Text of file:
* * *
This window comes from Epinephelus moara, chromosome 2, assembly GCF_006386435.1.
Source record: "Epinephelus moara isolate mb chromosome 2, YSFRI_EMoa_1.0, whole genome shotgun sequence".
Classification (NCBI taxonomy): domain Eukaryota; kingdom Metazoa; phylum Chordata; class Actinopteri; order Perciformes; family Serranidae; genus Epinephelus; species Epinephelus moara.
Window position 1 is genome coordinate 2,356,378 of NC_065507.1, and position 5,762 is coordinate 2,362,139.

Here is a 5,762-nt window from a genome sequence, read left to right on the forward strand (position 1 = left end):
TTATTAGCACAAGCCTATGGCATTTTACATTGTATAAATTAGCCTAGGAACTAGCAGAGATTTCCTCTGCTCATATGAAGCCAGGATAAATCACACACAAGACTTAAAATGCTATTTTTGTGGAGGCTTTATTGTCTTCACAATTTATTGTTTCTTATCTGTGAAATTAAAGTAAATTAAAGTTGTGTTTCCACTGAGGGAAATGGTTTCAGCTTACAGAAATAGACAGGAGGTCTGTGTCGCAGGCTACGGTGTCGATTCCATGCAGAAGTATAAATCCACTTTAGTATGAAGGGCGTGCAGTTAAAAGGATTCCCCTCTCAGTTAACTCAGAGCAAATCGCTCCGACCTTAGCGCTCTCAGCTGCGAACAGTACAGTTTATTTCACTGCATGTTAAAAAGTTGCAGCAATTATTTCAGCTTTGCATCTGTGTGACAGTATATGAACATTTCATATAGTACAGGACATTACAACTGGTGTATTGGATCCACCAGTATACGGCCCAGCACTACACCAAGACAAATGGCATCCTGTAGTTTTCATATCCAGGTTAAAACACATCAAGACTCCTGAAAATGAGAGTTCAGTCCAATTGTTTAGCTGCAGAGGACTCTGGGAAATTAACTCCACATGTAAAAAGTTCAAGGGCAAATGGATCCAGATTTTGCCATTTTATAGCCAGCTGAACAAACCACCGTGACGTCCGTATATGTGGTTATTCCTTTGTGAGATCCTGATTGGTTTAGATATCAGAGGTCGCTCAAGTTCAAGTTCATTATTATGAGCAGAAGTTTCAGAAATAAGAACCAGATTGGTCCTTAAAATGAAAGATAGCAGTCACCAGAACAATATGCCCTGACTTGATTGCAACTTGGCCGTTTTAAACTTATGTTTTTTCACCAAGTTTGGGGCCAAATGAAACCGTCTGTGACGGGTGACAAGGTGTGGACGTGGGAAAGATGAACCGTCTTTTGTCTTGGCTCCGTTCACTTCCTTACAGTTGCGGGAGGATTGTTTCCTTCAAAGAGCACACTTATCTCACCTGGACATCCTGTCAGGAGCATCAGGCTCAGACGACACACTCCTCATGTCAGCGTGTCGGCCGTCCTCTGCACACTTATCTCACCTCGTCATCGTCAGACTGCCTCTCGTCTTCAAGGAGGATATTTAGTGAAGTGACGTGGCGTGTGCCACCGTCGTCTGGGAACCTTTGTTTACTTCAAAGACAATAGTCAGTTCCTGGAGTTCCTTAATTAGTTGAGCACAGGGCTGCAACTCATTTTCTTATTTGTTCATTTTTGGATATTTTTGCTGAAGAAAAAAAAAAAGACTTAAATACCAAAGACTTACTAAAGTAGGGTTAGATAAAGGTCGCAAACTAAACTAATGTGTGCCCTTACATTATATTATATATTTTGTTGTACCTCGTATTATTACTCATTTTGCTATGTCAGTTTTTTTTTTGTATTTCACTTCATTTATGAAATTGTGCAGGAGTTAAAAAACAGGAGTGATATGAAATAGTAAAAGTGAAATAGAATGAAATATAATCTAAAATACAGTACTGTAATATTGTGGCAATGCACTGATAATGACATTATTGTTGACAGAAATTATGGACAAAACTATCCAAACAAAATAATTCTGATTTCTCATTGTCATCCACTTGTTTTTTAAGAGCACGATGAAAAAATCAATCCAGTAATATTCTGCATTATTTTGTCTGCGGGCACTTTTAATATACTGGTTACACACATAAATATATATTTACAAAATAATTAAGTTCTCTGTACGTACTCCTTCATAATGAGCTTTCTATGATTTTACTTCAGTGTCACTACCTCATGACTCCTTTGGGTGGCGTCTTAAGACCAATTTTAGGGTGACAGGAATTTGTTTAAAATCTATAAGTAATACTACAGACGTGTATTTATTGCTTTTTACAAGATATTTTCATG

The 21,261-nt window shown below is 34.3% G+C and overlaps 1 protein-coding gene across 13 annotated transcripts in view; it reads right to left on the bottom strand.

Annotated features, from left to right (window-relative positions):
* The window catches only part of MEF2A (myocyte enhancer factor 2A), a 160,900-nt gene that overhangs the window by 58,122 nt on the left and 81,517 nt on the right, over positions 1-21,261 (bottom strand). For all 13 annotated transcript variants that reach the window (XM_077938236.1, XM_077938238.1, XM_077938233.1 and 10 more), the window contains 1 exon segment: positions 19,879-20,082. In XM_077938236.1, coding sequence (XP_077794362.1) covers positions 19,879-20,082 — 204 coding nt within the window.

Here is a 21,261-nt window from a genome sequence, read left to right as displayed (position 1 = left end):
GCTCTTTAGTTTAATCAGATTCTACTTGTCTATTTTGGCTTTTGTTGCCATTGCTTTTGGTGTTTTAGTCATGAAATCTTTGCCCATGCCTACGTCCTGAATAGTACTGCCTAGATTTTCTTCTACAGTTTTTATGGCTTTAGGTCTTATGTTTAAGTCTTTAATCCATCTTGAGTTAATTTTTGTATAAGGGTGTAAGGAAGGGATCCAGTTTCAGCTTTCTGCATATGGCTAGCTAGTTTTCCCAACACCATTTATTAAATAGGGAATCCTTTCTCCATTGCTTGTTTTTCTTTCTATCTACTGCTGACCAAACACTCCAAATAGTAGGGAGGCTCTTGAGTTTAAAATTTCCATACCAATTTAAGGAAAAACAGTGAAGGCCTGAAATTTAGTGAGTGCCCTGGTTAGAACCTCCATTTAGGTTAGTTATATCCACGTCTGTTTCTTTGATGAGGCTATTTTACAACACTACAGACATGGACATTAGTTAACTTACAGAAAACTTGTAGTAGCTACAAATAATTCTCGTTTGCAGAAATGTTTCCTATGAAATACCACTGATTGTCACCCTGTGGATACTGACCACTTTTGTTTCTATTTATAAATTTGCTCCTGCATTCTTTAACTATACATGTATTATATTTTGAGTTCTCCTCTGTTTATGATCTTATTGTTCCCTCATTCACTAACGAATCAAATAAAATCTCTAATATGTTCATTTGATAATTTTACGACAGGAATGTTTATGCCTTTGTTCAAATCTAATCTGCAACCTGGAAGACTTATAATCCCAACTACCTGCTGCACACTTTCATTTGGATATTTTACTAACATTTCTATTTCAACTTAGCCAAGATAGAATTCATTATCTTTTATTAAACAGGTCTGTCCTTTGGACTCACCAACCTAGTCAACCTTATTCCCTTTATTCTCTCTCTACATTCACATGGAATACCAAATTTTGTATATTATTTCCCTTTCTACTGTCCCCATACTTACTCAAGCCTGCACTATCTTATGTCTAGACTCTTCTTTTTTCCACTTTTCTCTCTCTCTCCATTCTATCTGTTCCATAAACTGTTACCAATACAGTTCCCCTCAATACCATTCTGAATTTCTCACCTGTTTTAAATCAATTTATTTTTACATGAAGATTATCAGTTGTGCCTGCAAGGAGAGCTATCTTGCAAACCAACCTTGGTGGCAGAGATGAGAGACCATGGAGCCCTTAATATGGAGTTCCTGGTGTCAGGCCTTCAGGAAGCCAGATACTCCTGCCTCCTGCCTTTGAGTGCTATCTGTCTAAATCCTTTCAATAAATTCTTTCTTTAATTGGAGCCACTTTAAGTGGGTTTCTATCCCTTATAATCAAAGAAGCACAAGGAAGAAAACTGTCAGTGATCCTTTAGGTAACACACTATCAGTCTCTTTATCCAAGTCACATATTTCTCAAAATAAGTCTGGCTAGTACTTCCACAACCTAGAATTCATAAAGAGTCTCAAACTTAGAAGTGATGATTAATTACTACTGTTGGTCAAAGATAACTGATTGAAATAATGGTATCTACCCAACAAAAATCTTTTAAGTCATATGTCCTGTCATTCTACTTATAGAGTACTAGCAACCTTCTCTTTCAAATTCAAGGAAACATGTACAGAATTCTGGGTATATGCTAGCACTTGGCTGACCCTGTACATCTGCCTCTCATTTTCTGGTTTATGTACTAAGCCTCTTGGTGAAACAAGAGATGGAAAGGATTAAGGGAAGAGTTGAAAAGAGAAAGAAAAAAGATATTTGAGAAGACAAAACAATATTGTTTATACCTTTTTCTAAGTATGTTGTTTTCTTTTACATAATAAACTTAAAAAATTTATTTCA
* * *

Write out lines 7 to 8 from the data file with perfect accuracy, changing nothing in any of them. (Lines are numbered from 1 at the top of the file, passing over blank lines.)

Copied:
The 21,261-nt window shown below is 34.3% G+C and overlaps 1 protein-coding gene across 13 annotated transcripts in view; it reads right to left on the bottom strand.

Annotated features, from left to right (window-relative positions):